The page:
Charity finance policy Environmental, social, governance (ESG) Gift Aid

What do charities need to know about the Spending Review?

This Spending Review was full of surprises. As you may have seen from our live blog, we did not expect that the chancellor would have the wiggle room to avoid front-loading cuts early on the in the Parliament. Osborne made a number of positive announcements, and  many charities will be leaving the office today with a sense of relief.  However, the overall theme to the announcements is that whilst certain sections of the sector will benefit, the government is yet to put forward a positive agenda for strategic investment in the sector as a whole. This is vital to ensure that charities can continue to deliver essential support for people and communities across the country. CFG will continue to put forward a positive agenda for the charity sector, encouraging the Chancellor to provide strategic and comprehensive investment in the voluntary sector. This blog provides an early analysis of the announcements. CFG are also releasing a more detailed briefing which will also include comments from our CEO, Caron Bradshaw, and a number of our corporate subscribers. Wins for the sector Where is the money coming from? Investment in Social Impact Bonds is not what the sector needs? Charities tax relief Targeted Giveaways What about Business Rates?

Wins for the sector

The Better Care Fund is a step in the right direction

The Chancellor announced that local councils will have access to £1.5 billion, which will be used to meet increased costs of social care as the statutory minimum wage increases with the introduction of the National Living Wage. This is a positive step in the right direction, specifically for charities involved in delivering adult social care. However, the increased costs associated with the national living wage and the subsequent increases in national insurance and pension contributions will not just be limited to those organisations delivering adult social care. In our joint submission to the chancellor ahead of the budget, we put forward the proposal that the government should provide ring-fenced investment to cover the difference in cost between existing budgets allocated in all public service contracts. This would bring public service contracts in line with NAO guidelines which state that contracts should meet a fair share of a “provider’s central administrative costs because that will help to ensure that the provider can manage its activities and finances properly, and will to contribute to the organisation’s sustainability.” In specific regard to the voluntary sector, the NAO states that charities cannot be expected to subsidise the cost of the service from donations that it receives. Even with the welcome Better Care Fund, without strategic investment in existing public service contracts, charities delivering services outside of the adult social care field, face the very real prospect of closure with vital services for the most vulnerable in society being lost.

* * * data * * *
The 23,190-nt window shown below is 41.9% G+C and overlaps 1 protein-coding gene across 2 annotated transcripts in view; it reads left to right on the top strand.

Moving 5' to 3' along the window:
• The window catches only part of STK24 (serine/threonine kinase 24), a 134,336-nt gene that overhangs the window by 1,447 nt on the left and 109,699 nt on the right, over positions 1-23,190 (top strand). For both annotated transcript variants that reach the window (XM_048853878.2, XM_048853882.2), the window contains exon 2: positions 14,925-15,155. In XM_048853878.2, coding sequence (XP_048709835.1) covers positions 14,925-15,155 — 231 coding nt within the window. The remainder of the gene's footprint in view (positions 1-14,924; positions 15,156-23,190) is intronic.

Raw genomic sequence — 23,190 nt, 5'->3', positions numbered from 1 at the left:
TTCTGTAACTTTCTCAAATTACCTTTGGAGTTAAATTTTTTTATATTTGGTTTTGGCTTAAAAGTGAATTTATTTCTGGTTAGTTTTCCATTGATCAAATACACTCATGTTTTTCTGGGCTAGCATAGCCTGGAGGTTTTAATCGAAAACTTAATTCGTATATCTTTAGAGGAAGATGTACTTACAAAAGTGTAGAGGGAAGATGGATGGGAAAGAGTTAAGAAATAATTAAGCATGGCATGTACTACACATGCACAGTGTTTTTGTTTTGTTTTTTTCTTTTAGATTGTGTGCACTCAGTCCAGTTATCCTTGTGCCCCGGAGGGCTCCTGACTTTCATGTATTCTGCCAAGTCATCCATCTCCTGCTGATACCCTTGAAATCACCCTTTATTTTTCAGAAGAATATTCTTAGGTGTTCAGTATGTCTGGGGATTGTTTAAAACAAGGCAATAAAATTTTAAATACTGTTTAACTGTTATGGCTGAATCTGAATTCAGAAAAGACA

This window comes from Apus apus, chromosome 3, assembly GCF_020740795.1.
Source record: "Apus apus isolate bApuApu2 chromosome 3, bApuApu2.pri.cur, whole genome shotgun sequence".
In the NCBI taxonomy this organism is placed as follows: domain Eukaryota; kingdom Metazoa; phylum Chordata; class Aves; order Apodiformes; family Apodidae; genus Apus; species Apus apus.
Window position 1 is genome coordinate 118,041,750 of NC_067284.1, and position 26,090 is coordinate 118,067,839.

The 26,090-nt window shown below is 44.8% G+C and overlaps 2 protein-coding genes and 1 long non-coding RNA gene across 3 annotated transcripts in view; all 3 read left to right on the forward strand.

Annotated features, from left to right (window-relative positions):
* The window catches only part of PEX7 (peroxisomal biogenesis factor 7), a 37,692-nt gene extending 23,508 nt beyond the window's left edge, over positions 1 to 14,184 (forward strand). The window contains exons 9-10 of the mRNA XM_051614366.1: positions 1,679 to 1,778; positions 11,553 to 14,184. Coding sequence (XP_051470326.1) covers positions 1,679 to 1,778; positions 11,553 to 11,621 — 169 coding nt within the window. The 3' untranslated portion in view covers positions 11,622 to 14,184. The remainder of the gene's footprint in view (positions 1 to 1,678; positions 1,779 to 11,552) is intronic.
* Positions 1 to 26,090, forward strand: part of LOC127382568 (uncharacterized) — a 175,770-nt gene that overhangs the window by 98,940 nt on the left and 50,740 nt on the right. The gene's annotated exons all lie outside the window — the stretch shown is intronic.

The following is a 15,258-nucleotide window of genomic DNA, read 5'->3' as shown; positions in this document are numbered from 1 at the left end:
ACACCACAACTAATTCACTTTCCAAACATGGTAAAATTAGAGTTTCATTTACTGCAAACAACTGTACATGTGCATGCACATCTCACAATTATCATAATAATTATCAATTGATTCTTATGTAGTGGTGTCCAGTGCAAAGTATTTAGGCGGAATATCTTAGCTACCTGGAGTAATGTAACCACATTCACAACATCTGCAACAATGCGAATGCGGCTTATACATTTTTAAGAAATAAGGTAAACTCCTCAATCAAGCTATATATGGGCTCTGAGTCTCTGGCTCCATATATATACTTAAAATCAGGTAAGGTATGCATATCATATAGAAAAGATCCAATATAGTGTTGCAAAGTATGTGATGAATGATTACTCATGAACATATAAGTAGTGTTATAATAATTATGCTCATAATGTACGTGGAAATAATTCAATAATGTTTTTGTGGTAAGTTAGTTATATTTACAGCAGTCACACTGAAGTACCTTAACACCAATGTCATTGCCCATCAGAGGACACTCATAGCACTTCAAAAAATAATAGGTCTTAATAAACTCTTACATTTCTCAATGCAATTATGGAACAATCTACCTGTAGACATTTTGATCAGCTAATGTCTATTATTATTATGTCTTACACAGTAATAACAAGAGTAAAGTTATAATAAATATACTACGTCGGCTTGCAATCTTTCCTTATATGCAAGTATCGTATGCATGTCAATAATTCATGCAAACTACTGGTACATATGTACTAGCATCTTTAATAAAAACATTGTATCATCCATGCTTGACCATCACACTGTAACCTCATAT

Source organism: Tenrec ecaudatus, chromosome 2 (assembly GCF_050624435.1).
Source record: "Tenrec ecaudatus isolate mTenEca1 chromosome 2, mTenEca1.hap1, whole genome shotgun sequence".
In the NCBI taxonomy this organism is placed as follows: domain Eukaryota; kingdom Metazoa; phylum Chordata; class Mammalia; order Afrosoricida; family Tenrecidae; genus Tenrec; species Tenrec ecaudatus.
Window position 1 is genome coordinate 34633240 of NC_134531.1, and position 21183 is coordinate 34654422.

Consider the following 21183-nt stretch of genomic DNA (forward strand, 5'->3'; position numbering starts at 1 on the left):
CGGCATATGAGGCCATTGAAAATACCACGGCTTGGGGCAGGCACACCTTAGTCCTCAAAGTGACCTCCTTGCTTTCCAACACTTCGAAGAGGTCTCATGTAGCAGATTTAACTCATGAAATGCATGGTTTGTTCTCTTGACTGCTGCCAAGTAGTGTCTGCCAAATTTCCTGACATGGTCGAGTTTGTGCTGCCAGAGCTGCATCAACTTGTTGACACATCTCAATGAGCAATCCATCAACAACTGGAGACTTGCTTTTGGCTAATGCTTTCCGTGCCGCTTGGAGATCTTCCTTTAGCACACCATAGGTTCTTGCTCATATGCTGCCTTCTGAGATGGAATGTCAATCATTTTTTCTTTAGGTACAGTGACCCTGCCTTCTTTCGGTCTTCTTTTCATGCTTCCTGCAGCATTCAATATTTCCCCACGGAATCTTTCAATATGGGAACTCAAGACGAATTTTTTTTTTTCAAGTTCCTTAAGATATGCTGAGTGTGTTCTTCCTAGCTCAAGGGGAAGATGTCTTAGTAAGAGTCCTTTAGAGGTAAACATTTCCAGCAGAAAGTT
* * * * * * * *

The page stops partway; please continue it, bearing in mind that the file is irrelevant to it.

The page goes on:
Big Lottery Fund Protected

Ahead of the spending review there were real concerns that the Big Lottery Fund would face a cut of £320 million cut to cover savings in the Department for Culture Media and Sport. After a successful campaign by the sector, the Chancellor announced that the government would protect the BLF, which will continue to “support the work of hundreds of small charities across Britain.” This demonstrates that by the sector working together to put forward a positive case we can create change.

Investment in Social Impact Bonds is not what the sector needs

The Chancellor announced £80 million pounds for Social Impact Bonds. This will please the social investment sector, however, this is not an area of funding that many charities will see as a high priority. Social impact are quite niche and take a long time to set up so it could be years before this filters through into the sector. Given that the sector is experiencing a capacity crunch and facing a £4.6 billion funding deficit, as my colleague Andrew O’Brien has stated, we need to focus on the bread and butter of the sector and build up financial capability.